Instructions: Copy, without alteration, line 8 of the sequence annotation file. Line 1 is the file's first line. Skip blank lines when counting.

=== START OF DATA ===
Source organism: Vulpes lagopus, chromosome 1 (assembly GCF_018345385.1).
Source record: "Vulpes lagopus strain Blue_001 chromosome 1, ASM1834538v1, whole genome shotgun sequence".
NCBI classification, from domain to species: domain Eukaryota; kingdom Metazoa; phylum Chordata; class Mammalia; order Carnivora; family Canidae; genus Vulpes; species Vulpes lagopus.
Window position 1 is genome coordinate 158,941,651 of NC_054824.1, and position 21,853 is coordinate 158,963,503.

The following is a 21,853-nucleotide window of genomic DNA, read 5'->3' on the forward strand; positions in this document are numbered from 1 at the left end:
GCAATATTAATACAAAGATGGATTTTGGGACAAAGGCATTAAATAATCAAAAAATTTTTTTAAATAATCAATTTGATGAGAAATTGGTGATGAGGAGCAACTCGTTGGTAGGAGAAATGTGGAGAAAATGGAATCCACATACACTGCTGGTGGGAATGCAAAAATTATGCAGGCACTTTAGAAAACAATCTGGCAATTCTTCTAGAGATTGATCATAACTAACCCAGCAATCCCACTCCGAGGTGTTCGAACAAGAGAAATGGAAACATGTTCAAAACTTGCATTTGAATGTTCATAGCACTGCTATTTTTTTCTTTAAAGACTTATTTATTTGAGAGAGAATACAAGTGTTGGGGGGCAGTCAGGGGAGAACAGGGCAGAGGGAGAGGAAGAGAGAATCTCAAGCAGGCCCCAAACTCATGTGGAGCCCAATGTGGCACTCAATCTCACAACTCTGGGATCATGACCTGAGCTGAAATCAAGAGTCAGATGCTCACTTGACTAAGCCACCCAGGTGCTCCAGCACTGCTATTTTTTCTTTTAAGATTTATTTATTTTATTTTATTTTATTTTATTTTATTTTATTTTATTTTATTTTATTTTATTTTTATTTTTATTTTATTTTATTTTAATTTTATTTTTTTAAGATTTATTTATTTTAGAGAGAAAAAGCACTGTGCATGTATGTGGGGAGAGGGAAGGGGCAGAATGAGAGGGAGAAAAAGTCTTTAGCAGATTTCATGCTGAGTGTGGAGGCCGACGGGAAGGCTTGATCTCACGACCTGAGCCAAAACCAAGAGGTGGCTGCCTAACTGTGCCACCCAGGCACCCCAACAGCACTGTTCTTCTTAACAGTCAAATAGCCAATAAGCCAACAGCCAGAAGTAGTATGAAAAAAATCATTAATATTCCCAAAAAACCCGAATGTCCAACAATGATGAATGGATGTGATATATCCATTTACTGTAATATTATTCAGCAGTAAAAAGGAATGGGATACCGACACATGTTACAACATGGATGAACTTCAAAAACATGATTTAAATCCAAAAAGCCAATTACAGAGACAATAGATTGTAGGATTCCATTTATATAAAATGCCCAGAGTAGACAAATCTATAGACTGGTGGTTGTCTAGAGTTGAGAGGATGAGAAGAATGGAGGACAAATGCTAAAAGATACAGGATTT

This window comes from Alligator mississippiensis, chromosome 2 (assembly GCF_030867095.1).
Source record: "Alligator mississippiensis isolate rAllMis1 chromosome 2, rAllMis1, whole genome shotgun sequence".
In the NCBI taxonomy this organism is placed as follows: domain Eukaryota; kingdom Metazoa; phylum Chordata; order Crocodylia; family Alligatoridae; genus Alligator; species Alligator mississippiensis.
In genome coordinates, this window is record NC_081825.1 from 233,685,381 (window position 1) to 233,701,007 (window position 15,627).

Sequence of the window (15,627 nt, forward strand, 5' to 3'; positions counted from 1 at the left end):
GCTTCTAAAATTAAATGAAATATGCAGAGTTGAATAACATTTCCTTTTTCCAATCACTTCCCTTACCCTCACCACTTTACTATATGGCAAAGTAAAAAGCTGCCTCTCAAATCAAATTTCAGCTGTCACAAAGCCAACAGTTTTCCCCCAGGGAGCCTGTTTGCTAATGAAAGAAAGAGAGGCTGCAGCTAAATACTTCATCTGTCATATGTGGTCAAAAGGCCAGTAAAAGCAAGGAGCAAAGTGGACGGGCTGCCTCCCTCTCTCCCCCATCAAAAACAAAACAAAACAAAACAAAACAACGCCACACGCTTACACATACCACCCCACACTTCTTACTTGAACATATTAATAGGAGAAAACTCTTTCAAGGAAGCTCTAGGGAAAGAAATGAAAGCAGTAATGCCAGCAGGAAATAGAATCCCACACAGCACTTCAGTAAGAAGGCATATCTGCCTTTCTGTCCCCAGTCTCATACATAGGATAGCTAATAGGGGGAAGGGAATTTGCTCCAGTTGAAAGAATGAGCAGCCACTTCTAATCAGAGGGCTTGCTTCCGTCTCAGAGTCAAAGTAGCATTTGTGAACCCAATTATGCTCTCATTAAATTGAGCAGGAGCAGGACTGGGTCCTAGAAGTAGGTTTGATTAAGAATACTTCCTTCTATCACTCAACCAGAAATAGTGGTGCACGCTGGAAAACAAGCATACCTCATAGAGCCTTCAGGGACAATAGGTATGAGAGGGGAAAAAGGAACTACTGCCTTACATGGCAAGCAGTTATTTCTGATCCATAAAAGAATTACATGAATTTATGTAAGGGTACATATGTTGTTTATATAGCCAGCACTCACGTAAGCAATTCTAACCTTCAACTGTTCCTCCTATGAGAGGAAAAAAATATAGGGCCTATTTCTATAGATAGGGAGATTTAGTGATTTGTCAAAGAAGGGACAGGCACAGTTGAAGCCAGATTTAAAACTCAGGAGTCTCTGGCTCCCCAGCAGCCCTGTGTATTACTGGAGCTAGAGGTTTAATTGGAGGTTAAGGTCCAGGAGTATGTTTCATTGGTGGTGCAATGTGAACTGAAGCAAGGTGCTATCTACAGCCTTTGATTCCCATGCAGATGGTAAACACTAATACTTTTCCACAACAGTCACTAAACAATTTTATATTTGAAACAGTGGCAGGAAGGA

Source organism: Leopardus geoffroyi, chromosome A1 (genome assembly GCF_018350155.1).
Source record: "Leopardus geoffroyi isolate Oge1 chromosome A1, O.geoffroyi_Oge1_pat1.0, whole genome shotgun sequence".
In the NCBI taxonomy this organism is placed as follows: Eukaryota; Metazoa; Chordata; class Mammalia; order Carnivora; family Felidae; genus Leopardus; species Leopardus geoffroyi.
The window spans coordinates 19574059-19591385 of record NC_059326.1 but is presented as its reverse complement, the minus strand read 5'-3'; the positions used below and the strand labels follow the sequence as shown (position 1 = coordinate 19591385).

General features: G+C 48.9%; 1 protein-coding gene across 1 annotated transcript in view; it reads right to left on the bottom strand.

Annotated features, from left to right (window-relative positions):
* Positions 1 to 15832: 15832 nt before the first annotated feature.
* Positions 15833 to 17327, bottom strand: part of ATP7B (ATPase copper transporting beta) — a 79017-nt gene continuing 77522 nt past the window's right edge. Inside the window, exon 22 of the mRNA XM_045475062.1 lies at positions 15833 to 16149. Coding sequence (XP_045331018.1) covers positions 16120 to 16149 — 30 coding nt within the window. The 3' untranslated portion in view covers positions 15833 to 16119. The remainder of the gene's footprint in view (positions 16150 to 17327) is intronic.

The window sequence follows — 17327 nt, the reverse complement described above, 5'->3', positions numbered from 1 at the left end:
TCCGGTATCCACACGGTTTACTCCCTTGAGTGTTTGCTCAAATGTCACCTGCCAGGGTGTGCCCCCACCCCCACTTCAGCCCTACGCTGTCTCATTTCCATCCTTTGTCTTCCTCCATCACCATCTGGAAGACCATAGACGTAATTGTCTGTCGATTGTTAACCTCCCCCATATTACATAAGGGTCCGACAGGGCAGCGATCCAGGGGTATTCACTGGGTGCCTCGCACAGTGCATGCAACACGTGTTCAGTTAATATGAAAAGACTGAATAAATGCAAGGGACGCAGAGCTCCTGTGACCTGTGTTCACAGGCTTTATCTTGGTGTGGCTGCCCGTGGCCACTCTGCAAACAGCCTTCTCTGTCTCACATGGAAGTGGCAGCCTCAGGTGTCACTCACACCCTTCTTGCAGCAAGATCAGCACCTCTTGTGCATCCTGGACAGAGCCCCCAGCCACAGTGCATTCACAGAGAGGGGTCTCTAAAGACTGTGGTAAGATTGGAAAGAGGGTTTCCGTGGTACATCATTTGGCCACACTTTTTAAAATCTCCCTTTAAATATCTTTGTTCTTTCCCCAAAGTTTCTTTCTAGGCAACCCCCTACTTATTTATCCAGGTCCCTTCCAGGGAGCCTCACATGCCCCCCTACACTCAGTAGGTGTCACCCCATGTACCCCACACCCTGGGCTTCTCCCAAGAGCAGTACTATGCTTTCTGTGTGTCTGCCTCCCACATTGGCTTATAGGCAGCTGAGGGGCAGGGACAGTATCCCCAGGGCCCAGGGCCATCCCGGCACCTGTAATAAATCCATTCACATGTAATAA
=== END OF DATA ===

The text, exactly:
Source record: "Alligator mississippiensis isolate rAllMis1 chromosome 2, rAllMis1, whole genome shotgun sequence".